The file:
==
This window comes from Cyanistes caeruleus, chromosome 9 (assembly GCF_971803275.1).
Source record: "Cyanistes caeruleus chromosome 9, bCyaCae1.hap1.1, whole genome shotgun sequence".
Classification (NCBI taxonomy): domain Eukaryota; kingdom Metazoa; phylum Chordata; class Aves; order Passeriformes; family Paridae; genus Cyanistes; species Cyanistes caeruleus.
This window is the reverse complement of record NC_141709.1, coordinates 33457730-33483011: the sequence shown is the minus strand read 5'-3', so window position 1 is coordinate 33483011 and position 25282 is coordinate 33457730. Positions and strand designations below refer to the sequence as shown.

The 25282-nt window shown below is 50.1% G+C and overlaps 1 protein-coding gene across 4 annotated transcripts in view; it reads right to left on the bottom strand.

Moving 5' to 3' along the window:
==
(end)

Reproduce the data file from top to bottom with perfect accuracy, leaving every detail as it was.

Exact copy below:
This window comes from Cyanistes caeruleus, chromosome 9 (assembly GCF_971803275.1).
Source record: "Cyanistes caeruleus chromosome 9, bCyaCae1.hap1.1, whole genome shotgun sequence".
Classification (NCBI taxonomy): domain Eukaryota; kingdom Metazoa; phylum Chordata; class Aves; order Passeriformes; family Paridae; genus Cyanistes; species Cyanistes caeruleus.
This window is the reverse complement of record NC_141709.1, coordinates 33457730-33483011: the sequence shown is the minus strand read 5'-3', so window position 1 is coordinate 33483011 and position 25282 is coordinate 33457730. Positions and strand designations below refer to the sequence as shown.

The 25282-nt window shown below is 50.1% G+C and overlaps 1 protein-coding gene across 4 annotated transcripts in view; it reads right to left on the bottom strand.

Moving 5' to 3' along the window: